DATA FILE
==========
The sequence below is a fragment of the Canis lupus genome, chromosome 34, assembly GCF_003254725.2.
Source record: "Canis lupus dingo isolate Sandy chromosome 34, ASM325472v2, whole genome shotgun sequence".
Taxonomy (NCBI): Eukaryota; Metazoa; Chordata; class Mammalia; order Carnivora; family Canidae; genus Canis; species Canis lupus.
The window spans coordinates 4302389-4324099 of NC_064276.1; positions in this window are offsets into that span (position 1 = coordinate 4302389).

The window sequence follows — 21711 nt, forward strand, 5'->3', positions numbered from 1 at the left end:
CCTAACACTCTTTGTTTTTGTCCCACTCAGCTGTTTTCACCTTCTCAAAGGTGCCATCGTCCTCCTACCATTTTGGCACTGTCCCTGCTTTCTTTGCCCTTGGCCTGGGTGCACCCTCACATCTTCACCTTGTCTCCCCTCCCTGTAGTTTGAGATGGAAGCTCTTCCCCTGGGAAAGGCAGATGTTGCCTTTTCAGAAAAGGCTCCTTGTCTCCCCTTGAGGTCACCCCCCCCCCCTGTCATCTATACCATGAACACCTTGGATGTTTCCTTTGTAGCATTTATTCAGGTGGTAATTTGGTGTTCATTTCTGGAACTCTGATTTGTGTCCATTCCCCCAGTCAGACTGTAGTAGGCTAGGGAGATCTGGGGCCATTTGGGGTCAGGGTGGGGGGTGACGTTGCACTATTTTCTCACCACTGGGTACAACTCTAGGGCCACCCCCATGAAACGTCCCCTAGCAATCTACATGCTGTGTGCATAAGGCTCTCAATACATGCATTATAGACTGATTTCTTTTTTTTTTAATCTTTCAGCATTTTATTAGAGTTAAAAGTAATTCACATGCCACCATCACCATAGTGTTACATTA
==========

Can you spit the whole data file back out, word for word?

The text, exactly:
The sequence below is a fragment of the Canis lupus genome, chromosome 34, assembly GCF_003254725.2.
Source record: "Canis lupus dingo isolate Sandy chromosome 34, ASM325472v2, whole genome shotgun sequence".
Taxonomy (NCBI): Eukaryota; Metazoa; Chordata; class Mammalia; order Carnivora; family Canidae; genus Canis; species Canis lupus.
The window spans coordinates 4302389-4324099 of NC_064276.1; positions in this window are offsets into that span (position 1 = coordinate 4302389).

The window sequence follows — 21711 nt, forward strand, 5'->3', positions numbered from 1 at the left end:
CCTAACACTCTTTGTTTTTGTCCCACTCAGCTGTTTTCACCTTCTCAAAGGTGCCATCGTCCTCCTACCATTTTGGCACTGTCCCTGCTTTCTTTGCCCTTGGCCTGGGTGCACCCTCACATCTTCACCTTGTCTCCCCTCCCTGTAGTTTGAGATGGAAGCTCTTCCCCTGGGAAAGGCAGATGTTGCCTTTTCAGAAAAGGCTCCTTGTCTCCCCTTGAGGTCACCCCCCCCCCCTGTCATCTATACCATGAACACCTTGGATGTTTCCTTTGTAGCATTTATTCAGGTGGTAATTTGGTGTTCATTTCTGGAACTCTGATTTGTGTCCATTCCCCCAGTCAGACTGTAGTAGGCTAGGGAGATCTGGGGCCATTTGGGGTCAGGGTGGGGGGTGACGTTGCACTATTTTCTCACCACTGGGTACAACTCTAGGGCCACCCCCATGAAACGTCCCCTAGCAATCTACATGCTGTGTGCATAAGGCTCTCAATACATGCATTATAGACTGATTTCTTTTTTTTTTAATCTTTCAGCATTTTATTAGAGTTAAAAGTAATTCACATGCCACCATCACCATAGTGTTACATTA